The Nitro 7’s 1920×1080 IPS screen looks pretty damn good though. Sure, it’s still very much an entry-level display. But viewing angles are fairly wide, color reproduction is surprisingly solid, and the Nitro 7 easily clears the 250-nit floor we use for battery testing. It’s one of the few clear advantages the Nitro 7 has over the Predator Helios 300, which has a notoriously subpar display.
I’ve also been impressed with the Nitro 7’s keyboard. While in most ways it’s just your typical chiclet slab, there’s a generous amount of travel to each keystroke and a crisp, tactile click that makes it a joy to type on. This is a gaming laptop, but I’ve been pretty happy with it for productivity purposes and have written a number of lengthy articles on it this month.
I’m less excited about the touchpad, if only because it abstains from physical mouse buttons. I find that frustrating on any gaming laptop. Theoretically you’d plug in a mouse for any and all gaming, but sometimes you can’t, and the tap-to-click touchpads are all but impossible to use efficiently in those situations. It’s smooth and sensitive though, so a step up from some of the budget models I’ve used.
Ports are fairly standard, though venting on the right face pushes the power input approximately halfway down the side—an odd choice, though not unheard of. Joining it is a single USB 2.0 port and a 3.5mm audio input, while the left side plays host to a USB-C and two USB-A 3.1 ports, ethernet, and HDMI. That’s a pretty generous selection for an entry-level model.
As for the speakers? Best to forget them. I’d say the same of most high-end laptops as well, but the Nitro 7’s built-in audio is strictly for casual web browsing and other such usage. It’s loud but very tinny, and anything more serious than a YouTube video should probably see you reaching for your headphones.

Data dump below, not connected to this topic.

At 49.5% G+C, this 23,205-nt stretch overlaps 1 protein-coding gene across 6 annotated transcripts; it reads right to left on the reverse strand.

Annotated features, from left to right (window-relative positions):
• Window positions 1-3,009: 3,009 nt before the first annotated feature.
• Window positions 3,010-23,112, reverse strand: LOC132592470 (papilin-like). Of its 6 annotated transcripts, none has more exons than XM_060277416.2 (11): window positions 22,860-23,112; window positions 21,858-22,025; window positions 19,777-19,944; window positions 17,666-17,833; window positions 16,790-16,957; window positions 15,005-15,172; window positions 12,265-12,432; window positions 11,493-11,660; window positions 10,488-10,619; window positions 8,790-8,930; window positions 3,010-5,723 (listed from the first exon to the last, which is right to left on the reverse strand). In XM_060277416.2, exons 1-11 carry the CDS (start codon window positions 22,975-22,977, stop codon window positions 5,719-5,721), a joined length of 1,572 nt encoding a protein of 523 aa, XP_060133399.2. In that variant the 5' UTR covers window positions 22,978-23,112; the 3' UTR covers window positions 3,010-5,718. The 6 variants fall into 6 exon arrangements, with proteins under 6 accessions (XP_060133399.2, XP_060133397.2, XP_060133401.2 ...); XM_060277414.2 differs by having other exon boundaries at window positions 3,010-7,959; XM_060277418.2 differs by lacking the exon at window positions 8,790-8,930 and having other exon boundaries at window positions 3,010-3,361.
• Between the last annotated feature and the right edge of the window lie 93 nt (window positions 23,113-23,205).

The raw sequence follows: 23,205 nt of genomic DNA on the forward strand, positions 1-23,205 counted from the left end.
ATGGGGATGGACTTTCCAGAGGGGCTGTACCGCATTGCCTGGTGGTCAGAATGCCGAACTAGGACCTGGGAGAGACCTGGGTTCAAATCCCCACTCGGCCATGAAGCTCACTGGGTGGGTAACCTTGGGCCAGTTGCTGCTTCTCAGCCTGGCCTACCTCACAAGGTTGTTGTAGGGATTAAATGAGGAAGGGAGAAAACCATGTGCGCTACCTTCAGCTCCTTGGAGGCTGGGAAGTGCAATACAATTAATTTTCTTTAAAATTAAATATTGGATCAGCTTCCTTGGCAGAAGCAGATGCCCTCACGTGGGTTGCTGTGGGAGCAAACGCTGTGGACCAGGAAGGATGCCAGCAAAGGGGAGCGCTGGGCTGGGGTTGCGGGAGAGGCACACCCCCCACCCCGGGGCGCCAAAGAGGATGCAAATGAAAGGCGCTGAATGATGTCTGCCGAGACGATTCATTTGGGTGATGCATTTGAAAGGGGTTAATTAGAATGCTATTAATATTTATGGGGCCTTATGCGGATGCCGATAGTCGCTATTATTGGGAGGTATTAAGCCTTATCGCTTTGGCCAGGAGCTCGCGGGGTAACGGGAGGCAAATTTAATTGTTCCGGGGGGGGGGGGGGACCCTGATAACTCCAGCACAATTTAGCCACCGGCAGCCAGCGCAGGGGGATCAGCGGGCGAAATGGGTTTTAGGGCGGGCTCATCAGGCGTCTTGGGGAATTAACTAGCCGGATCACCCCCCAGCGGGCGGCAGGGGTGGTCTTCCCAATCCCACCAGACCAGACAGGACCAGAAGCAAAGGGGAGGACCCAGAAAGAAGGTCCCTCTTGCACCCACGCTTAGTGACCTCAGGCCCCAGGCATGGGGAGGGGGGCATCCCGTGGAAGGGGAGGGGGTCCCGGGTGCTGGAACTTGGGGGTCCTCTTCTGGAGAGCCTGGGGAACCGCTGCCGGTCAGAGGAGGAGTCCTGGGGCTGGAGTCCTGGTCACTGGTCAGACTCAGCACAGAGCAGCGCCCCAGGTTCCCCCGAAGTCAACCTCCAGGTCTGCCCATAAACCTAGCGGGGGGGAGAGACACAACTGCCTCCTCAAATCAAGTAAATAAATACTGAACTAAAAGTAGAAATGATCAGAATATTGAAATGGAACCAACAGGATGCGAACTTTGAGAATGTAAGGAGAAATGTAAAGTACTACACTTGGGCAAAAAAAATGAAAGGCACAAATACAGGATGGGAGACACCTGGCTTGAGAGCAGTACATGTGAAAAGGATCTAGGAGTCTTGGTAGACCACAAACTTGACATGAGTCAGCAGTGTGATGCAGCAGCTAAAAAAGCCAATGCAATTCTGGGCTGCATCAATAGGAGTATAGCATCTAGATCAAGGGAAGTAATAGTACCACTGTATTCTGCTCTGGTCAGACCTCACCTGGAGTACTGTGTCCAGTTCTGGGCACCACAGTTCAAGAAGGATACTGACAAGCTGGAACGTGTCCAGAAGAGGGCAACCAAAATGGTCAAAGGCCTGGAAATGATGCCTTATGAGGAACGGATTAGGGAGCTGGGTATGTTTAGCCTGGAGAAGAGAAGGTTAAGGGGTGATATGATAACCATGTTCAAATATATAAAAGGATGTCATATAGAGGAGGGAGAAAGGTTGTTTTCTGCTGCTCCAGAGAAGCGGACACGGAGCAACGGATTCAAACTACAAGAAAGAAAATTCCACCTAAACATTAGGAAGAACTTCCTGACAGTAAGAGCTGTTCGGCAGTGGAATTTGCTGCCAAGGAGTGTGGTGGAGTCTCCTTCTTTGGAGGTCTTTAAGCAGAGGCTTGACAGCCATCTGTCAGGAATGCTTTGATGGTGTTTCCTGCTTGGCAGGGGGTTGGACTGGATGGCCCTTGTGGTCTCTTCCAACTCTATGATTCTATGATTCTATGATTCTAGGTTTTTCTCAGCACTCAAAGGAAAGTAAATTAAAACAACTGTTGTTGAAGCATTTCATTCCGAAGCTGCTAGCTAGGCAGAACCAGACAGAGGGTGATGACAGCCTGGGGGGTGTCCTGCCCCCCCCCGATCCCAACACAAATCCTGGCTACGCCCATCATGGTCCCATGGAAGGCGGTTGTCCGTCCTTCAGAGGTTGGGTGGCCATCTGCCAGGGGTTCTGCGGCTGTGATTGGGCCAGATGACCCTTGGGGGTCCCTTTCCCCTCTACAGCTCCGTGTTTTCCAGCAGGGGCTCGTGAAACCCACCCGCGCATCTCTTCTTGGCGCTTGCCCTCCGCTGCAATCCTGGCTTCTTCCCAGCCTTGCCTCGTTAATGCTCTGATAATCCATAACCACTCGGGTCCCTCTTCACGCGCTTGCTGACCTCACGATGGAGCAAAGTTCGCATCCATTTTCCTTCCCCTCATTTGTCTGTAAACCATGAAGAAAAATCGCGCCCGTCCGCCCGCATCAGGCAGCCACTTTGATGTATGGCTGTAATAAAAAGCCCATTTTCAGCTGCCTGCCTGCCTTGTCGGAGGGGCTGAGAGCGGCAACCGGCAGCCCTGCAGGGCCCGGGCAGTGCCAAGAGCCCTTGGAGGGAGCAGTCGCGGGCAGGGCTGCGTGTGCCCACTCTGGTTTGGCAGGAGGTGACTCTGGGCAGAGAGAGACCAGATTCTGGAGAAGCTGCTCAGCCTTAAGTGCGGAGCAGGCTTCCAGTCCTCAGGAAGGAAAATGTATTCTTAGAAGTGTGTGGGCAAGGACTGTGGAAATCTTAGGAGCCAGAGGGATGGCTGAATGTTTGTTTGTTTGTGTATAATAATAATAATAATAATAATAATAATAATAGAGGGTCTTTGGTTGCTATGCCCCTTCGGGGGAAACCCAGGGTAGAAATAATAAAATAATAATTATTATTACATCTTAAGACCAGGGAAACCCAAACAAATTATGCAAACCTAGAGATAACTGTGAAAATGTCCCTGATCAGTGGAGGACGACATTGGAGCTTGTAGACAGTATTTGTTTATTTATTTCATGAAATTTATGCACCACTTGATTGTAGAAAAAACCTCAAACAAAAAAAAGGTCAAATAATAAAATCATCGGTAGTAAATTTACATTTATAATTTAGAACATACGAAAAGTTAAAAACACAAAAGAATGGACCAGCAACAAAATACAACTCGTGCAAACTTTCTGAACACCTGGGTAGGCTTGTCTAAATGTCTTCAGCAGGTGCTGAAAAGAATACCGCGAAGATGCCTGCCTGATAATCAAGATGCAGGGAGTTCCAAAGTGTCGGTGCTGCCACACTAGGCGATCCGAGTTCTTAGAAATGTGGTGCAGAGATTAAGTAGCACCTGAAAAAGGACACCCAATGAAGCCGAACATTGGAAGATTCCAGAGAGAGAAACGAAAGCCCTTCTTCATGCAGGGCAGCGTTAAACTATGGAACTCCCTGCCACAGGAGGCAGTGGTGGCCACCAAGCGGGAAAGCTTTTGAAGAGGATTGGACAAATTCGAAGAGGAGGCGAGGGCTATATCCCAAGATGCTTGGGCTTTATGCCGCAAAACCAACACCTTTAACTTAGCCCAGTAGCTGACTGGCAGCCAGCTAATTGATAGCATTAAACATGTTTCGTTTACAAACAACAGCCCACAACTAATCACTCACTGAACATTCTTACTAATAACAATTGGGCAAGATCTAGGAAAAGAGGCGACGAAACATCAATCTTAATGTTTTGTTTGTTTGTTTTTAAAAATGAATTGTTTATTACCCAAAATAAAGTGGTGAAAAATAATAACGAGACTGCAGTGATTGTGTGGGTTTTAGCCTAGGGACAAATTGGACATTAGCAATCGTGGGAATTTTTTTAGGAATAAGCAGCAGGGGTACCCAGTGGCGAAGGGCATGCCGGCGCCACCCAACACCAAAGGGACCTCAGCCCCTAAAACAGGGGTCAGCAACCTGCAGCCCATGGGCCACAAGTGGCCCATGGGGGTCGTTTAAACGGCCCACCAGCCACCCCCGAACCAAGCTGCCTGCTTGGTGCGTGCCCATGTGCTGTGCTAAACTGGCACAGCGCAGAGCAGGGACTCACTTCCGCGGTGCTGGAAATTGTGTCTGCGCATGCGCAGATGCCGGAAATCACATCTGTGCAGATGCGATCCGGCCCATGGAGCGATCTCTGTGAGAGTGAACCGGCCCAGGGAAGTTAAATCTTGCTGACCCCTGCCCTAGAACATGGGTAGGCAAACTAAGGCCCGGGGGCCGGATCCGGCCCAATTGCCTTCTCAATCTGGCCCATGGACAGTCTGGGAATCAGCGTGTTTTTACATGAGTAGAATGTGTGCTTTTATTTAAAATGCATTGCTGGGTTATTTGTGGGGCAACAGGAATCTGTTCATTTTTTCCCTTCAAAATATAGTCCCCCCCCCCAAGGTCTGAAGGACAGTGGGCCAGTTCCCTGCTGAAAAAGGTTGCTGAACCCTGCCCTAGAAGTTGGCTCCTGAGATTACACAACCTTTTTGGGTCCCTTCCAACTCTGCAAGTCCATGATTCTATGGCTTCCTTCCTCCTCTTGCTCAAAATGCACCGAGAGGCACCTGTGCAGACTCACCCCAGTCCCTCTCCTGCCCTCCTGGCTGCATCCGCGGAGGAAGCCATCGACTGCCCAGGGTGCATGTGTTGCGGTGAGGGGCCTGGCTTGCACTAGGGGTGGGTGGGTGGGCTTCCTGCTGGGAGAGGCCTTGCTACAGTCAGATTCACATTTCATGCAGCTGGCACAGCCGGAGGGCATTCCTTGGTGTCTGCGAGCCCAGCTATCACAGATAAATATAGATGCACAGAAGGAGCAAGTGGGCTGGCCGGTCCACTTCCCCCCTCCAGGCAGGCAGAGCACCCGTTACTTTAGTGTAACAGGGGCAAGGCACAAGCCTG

So far so good, yeah? Indeed, the Nitro 7 wins top marks from me for its build quality and its display. It’s clear those are the elements Acer prioritized.
But then we get into performance, and the value proposition gets more questionable—particularly at the $1,200 list price. Again, our Nitro 7 review model came equipped with an Intel Core i7-9750H and an Nvidia GTX 1650, which is an ever-so-slightly improved GTX 1050 Ti.
The CPU’s problem, plain and simple, is throttling. We’ve looked at a few Core i7-9750H laptops at this point, and have reviewed plenty with its predecessor, the 8750H. Point being: We know what to expect. And in short-burst use the Nitro 7 performs mostly as it should, with Cinebench R15 scores in line with our expectations—still slightly below average, but nothing too serious.
HandBrake is another story though. This test is longer and more intensive, tasking the machine with encoding a 30GB MKV file down to HandBrake’s Android Tablet preset, a process that usually takes the 8750H and 9750H around 30 minutes. The Nitro 7 took closer to 37, which doesn’t sound like a huge deal but is a significant outlier across all our 8750H/9750H tests.
The Nitro 7 runs hot. That’s all there is to it. I live in San Francisco, which is lucky enough to have mild temperatures even in the height of summer. Even idling at 7-percent usage, the Nitro 7’s Core i7-9750H sits between 55 and 60 degrees Celsius. Putting it under load, it almost immediately hits its 80-degree-Celsius throttling point and starts impacting performance as a result.